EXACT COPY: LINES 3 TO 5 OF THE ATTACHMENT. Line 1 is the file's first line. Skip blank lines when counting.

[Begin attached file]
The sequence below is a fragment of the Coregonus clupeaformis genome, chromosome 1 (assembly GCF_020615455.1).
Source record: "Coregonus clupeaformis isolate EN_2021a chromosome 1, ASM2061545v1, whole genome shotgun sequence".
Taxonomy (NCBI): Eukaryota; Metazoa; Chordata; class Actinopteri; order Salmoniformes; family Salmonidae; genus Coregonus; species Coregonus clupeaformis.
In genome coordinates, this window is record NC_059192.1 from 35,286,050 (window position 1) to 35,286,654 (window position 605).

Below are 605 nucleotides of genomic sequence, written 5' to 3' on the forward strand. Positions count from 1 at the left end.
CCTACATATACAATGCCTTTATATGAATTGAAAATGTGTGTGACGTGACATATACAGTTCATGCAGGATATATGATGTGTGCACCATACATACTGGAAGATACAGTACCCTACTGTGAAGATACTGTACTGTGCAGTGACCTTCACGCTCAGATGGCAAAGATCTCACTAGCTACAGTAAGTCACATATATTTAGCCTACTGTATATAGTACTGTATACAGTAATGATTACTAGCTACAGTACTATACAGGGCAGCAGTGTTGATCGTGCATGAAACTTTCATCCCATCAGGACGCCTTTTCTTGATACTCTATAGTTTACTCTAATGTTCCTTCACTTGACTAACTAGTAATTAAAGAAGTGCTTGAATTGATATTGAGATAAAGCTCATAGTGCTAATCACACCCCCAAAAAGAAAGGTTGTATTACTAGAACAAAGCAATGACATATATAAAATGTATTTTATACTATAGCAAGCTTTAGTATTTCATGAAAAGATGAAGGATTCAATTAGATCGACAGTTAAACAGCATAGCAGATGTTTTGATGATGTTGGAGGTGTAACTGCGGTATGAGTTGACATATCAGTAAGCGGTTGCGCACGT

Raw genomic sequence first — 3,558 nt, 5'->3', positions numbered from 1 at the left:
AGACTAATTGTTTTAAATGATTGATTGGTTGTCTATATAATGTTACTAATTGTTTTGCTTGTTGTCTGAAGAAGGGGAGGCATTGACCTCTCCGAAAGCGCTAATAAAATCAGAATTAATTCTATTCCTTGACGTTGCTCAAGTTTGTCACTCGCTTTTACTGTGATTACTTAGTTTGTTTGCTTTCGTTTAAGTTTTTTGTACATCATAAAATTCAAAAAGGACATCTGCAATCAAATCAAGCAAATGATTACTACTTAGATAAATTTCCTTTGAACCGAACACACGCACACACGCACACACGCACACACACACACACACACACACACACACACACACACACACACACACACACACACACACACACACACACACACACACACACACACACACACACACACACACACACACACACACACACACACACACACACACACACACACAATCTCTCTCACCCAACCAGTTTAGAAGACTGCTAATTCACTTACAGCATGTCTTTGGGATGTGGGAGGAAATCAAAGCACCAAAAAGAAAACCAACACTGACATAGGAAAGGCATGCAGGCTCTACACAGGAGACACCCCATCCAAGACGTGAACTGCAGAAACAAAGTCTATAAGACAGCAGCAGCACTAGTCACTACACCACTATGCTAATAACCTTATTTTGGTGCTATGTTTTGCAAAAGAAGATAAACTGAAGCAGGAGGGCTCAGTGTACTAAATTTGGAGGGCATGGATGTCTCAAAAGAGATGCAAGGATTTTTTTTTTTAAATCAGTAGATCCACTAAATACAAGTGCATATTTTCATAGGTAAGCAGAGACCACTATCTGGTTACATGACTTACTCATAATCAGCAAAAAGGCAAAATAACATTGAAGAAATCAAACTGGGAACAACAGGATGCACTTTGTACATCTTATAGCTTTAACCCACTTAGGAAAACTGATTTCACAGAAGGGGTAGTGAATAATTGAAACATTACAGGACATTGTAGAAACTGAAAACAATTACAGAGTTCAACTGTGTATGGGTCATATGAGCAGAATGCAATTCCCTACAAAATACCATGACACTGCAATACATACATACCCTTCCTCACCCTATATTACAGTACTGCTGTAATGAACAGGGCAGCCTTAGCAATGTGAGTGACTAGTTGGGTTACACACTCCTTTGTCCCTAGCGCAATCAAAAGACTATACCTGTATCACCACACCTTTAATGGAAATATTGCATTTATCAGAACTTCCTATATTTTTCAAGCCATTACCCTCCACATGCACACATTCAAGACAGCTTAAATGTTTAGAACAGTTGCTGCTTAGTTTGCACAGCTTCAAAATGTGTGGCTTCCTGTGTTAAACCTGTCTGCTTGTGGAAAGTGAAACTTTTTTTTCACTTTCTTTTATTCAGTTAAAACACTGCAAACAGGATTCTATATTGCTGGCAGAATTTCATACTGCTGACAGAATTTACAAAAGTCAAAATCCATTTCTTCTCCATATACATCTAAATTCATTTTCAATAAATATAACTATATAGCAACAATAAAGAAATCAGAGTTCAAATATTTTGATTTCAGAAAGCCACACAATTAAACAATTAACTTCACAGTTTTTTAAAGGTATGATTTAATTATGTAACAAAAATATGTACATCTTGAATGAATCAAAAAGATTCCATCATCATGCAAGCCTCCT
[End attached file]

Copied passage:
Taxonomy (NCBI): Eukaryota; Metazoa; Chordata; class Actinopteri; order Salmoniformes; family Salmonidae; genus Coregonus; species Coregonus clupeaformis.
In genome coordinates, this window is record NC_059192.1 from 35,286,050 (window position 1) to 35,286,654 (window position 605).

Below are 605 nucleotides of genomic sequence, written 5' to 3' on the forward strand. Positions count from 1 at the left end.